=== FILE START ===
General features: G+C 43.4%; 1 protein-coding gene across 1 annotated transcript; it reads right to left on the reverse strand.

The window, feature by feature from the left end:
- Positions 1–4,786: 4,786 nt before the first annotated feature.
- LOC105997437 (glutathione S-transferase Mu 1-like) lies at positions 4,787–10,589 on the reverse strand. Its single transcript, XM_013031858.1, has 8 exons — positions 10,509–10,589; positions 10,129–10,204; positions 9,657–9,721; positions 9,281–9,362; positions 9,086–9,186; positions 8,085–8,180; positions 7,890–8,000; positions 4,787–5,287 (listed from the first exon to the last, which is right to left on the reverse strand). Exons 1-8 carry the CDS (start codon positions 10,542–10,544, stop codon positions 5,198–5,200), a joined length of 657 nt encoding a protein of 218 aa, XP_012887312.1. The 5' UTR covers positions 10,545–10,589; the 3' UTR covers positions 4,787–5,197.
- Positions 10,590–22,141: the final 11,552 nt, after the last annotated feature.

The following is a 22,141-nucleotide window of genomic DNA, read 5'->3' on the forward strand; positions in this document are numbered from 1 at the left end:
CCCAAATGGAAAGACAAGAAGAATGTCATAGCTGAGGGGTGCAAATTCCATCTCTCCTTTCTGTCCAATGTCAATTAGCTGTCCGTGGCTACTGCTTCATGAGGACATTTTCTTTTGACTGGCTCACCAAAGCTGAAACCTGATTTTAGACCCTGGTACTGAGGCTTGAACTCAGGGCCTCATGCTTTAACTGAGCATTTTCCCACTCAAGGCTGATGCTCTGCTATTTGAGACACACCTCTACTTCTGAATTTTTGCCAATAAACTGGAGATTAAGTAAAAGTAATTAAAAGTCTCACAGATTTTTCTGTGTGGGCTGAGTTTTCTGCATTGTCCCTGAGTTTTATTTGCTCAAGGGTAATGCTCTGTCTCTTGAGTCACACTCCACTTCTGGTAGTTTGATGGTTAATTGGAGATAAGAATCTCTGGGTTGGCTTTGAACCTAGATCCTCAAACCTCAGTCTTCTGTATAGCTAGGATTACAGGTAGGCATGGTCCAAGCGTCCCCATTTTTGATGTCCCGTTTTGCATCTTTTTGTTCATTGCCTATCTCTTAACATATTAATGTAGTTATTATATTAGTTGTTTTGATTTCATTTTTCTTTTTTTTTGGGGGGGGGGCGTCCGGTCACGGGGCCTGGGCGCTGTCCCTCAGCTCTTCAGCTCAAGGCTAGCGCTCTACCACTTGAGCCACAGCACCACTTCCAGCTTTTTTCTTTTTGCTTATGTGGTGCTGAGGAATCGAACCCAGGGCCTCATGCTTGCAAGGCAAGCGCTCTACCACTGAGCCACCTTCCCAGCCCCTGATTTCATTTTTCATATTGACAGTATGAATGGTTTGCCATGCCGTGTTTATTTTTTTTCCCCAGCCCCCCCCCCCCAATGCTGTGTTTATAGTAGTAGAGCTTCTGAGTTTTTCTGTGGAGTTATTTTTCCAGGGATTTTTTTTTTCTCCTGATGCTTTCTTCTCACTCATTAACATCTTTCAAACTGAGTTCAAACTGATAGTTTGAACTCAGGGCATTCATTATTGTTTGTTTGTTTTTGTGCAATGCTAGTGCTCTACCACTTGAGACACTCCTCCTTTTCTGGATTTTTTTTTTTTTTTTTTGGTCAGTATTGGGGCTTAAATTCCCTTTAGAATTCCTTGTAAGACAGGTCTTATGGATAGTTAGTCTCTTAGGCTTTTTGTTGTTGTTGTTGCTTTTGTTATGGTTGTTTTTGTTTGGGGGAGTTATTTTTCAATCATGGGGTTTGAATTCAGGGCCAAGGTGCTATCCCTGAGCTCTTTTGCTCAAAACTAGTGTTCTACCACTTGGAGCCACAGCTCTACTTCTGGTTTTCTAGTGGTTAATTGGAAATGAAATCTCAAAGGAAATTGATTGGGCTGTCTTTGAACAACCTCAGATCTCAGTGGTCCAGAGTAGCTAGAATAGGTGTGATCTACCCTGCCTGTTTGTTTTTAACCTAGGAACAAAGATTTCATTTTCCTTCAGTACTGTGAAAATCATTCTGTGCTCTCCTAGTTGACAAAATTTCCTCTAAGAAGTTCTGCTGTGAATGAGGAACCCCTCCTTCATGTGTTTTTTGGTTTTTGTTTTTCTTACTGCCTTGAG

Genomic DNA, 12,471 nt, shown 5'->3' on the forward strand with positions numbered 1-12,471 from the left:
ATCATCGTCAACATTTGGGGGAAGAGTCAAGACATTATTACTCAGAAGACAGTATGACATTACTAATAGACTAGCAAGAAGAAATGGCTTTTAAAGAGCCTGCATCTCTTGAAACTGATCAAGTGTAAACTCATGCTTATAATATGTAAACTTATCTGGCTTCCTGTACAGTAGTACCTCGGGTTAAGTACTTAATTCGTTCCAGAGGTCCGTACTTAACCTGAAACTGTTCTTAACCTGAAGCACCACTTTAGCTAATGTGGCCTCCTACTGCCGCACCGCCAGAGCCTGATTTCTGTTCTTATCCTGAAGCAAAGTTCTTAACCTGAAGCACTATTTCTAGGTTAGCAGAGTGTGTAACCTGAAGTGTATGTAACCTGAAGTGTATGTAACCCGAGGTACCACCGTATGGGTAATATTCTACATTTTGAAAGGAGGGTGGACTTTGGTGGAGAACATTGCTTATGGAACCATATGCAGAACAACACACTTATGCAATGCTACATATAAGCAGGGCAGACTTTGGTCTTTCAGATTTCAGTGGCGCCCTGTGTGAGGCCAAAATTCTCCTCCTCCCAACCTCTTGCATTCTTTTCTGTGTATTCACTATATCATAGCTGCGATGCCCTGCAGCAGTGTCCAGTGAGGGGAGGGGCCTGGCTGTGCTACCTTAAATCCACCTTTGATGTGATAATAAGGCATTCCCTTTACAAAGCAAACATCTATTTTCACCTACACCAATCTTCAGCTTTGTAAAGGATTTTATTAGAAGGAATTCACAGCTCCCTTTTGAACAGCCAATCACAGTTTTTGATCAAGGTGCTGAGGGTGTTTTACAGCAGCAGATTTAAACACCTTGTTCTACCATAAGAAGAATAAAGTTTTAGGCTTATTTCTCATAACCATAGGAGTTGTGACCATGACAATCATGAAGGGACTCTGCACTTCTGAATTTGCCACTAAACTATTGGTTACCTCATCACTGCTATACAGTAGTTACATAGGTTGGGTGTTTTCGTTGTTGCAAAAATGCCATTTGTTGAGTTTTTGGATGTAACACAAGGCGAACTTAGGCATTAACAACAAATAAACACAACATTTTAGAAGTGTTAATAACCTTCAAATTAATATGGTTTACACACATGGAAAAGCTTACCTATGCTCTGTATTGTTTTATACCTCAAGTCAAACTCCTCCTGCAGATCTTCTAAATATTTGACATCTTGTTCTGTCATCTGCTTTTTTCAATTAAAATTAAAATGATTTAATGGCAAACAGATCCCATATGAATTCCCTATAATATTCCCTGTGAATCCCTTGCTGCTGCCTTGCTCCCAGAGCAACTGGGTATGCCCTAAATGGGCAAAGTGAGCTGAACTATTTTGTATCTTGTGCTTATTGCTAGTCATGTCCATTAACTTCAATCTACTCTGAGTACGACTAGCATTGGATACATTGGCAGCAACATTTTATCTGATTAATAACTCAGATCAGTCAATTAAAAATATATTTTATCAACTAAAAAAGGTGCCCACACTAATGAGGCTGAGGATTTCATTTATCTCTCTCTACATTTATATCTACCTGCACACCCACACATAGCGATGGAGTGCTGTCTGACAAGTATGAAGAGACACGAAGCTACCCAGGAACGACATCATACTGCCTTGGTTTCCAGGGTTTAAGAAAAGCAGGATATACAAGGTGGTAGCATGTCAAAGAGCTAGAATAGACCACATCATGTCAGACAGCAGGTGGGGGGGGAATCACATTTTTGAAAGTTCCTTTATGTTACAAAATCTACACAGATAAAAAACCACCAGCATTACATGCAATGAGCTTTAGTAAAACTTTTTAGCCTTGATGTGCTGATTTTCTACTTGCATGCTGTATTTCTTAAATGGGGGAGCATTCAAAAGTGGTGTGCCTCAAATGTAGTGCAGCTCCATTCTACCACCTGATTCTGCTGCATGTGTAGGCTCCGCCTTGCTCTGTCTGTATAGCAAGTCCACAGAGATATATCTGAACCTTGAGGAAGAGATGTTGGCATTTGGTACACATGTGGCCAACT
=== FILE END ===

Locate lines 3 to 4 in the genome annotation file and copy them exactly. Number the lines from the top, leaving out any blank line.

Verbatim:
- Positions 1–4,786: 4,786 nt before the first annotated feature.
- LOC105997437 (glutathione S-transferase Mu 1-like) lies at positions 4,787–10,589 on the reverse strand. Its single transcript, XM_013031858.1, has 8 exons — positions 10,509–10,589; positions 10,129–10,204; positions 9,657–9,721; positions 9,281–9,362; positions 9,086–9,186; positions 8,085–8,180; positions 7,890–8,000; positions 4,787–5,287 (listed from the first exon to the last, which is right to left on the reverse strand). Exons 1-8 carry the CDS (start codon positions 10,542–10,544, stop codon positions 5,198–5,200), a joined length of 657 nt encoding a protein of 218 aa, XP_012887312.1. The 5' UTR covers positions 10,545–10,589; the 3' UTR covers positions 4,787–5,197.